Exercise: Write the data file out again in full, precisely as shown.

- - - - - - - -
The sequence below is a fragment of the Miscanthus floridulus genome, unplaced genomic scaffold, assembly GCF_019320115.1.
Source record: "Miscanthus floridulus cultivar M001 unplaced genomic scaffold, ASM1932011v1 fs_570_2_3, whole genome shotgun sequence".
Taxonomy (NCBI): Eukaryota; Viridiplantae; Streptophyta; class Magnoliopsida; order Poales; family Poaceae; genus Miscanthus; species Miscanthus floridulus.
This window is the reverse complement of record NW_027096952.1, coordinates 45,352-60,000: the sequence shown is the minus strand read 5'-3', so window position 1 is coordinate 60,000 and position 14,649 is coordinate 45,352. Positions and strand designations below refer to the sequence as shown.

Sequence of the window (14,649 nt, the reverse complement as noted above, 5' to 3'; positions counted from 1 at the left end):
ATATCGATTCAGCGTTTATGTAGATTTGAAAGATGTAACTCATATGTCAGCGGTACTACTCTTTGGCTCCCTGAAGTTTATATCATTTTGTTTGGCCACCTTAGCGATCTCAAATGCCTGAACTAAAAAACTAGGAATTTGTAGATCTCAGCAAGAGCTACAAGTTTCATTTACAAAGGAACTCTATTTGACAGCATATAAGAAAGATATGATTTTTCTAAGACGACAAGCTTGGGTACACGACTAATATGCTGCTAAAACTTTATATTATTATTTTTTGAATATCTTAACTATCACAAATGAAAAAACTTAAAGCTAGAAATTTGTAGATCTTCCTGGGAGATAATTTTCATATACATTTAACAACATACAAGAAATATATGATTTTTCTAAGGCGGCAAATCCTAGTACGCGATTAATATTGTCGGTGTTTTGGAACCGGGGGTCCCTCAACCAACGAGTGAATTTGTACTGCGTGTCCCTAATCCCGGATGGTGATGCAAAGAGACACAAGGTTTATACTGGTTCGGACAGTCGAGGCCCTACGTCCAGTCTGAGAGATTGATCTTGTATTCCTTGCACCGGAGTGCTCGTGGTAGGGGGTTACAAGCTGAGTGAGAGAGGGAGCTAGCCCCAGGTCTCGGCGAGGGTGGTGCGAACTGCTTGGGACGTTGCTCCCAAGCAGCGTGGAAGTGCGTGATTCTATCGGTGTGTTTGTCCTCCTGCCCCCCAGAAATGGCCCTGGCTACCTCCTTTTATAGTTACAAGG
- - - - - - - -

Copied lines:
The sequence below is a fragment of the Miscanthus floridulus genome, unplaced genomic scaffold, assembly GCF_019320115.1.
Source record: "Miscanthus floridulus cultivar M001 unplaced genomic scaffold, ASM1932011v1 fs_570_2_3, whole genome shotgun sequence".
Taxonomy (NCBI): Eukaryota; Viridiplantae; Streptophyta; class Magnoliopsida; order Poales; family Poaceae; genus Miscanthus; species Miscanthus floridulus.
This window is the reverse complement of record NW_027096952.1, coordinates 45,352-60,000: the sequence shown is the minus strand read 5'-3', so window position 1 is coordinate 60,000 and position 14,649 is coordinate 45,352. Positions and strand designations below refer to the sequence as shown.

Sequence of the window (14,649 nt, the reverse complement as noted above, 5' to 3'; positions counted from 1 at the left end):
ATATCGATTCAGCGTTTATGTAGATTTGAAAGATGTAACTCATATGTCAGCGGTACTACTCTTTGGCTCCCTGAAGTTTATATCATTTTGTTTGGCCACCTTAGCGATCTCAAATGCCTGAACTAAAAAACTAGGAATTTGTAGATCTCAGCAAGAGCTACAAGTTTCATTTACAAAGGAACTCTATTTGACAGCATATAAGAAAGATATGATTTTTCTAAGACGACAAGCTTGGGTACACGACTAATATGCTGCTAAAACTTTATATTATTATTTTTTGAATATCTTAACTATCACAAATGAAAAAACTTAAAGCTAGAAATTTGTAGATCTTCCTGGGAGATAATTTTCATATACATTTAACAACATACAAGAAATATATGATTTTTCTAAGGCGGCAAATCCTAGTACGCGATTAATATTGTCGGTGTTTTGGAACCGGGGGTCCCTCAACCAACGAGTGAATTTGTACTGCGTGTCCCTAATCCCGGATGGTGATGCAAAGAGACACAAGGTTTATACTGGTTCGGACAGTCGAGGCCCTACGTCCAGTCTGAGAGATTGATCTTGTATTCCTTGCACCGGAGTGCTCGTGGTAGGGGGTTACAAGCTGAGTGAGAGAGGGAGCTAGCCCCAGGTCTCGGCGAGGGTGGTGCGAACTGCTTGGGACGTTGCTCCCAAGCAGCGTGGAAGTGCGTGATTCTATCGGTGTGTTTGTCCTCCTGCCCCCCAGAAATGGCCCTGGCTACCTCCTTTTATAGTTACAAGG